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Securing in-vehicle infotainment domain (Part 2)

Posted: 27 Jan 2012     Print Version  Bookmark and Share

Keywords:Open source  operating systems  Genivi 

A key idea here is that this solution creates a protected connection, logically out-of-band from the main system. Because encryption keys, server certificates, and protocol software are managed within native lightweight processes, these critical data cannot be stolen or corrupted by the guest operating system, regardless of malware infiltration.

Furthermore, the native security sub-system is able to take advantage of TPM (or equivalent) capabilities, if present, for hardware-based storage of keys and for platform attestation. The secure connection defeats man-in-the-middle attacks as well as malware attacks that would attempt to commandeer the cryptographic keys used for secure communications.

Genivi is an industry alliance promulgating in-vehicle infotainment reference platforms, with the goal of reducing time-to-market and development cost. These reference platforms include the pre-competitive features that every system is deemed to need, allowing individual organisations to concentrate on innovative features that drive competitive advantage.

A core principle towards meeting these goals is a focus on open standards and associated compliance certification. With the traditional infotainment system role fulfilled by powerful general-purpose operating systems, it should come as no surprise that Genivi's initial reference platforms are focused on Linux distributions that meet the requirements of the Genivi compliance statement.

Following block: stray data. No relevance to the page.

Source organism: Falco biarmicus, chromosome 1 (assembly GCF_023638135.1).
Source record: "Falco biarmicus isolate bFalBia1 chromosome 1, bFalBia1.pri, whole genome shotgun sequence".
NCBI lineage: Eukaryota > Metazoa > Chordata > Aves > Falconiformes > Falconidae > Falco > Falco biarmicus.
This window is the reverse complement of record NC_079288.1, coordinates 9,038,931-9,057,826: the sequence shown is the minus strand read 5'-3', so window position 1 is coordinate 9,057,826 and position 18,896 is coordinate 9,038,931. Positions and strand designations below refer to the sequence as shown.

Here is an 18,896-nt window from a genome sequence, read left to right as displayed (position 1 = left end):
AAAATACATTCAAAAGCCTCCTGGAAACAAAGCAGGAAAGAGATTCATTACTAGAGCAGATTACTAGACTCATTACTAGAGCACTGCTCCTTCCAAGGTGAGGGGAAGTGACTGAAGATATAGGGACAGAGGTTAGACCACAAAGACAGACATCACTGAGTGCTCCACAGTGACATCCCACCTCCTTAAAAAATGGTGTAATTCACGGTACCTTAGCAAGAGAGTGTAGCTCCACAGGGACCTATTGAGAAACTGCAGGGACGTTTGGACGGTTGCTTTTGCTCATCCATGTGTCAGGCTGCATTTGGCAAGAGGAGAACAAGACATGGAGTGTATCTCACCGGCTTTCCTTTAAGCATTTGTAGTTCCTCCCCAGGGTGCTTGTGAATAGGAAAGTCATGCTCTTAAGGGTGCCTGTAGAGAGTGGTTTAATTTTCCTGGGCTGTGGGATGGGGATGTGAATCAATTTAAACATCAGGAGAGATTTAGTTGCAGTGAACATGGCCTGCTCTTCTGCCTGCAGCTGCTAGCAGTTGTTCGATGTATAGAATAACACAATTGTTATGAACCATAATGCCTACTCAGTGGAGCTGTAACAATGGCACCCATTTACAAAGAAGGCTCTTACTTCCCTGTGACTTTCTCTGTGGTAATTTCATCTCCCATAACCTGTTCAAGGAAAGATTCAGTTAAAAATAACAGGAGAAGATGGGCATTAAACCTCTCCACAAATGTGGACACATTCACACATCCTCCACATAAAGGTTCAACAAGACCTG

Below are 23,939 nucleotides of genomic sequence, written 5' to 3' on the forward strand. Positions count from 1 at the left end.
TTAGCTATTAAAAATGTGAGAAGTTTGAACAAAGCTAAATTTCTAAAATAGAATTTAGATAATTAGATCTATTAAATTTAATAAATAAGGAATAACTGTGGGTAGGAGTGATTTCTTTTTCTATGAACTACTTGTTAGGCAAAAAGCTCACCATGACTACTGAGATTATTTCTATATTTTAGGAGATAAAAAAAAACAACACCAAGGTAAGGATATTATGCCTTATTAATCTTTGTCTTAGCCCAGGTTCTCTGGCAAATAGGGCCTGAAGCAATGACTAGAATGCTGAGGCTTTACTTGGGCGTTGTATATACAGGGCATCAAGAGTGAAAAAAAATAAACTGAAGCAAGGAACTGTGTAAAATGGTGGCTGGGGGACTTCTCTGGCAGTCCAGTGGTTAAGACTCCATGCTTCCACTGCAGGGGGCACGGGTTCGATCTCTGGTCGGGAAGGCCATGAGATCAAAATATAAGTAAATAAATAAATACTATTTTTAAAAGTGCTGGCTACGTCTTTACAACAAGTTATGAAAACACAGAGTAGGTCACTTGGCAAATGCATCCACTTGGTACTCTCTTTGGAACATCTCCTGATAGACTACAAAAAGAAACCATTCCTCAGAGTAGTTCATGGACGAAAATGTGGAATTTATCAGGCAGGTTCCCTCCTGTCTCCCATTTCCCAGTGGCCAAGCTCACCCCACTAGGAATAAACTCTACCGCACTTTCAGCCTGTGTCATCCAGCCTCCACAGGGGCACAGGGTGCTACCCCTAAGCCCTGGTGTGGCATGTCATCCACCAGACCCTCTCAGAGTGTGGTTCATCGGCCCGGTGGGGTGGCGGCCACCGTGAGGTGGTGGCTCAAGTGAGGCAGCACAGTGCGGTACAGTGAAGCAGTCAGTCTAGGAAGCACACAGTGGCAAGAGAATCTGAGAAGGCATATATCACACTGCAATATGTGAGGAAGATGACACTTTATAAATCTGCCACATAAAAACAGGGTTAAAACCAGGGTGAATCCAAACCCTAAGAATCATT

Looking forward, automotive infotainment stakeholders, including OEMs and their suppliers, government regulators, and passengers, must look beyond the multimedia system to a new world of mixed criticality requirements. Next-generation systems software architectures are required in order to ensure that future complex, feature-rich infotainment systems are delivered with the reliability, security, real-time performance, and controlled footprint that the automotive industry and consumers alike demand.

Future in-car systems will see a convergence of safety-critical functionality with traditional telematics and digital entertainment applications. Bringing these capabilities onto a single compute platform is critical in order to minimise size, weight, power, production cost, and electronics complexity. However, doing this safely requires a new systems architectural approach.

One promising sandboxing approach is Type-1 system virtualisation that can isolate and manage real-time, safety, and security-critical applications alongside powerful open source multimedia operating systems. In addition, the availability of virtualisation technology across a wide range of computing platforms provides developers and technologists with the ultimate open platform: the ability to run any flavour of operating system in any combination, creating an unprecedented flexibility for deployment and usage. This flexibility is as welcome in the automobile as it is in desktops and servers.

About the authors
David Kleidermacher is chief technology officer at Green Hills Software.

Matt Jones is the vice president of Genivi Alliance.

To download the PDF version of this article, click here.

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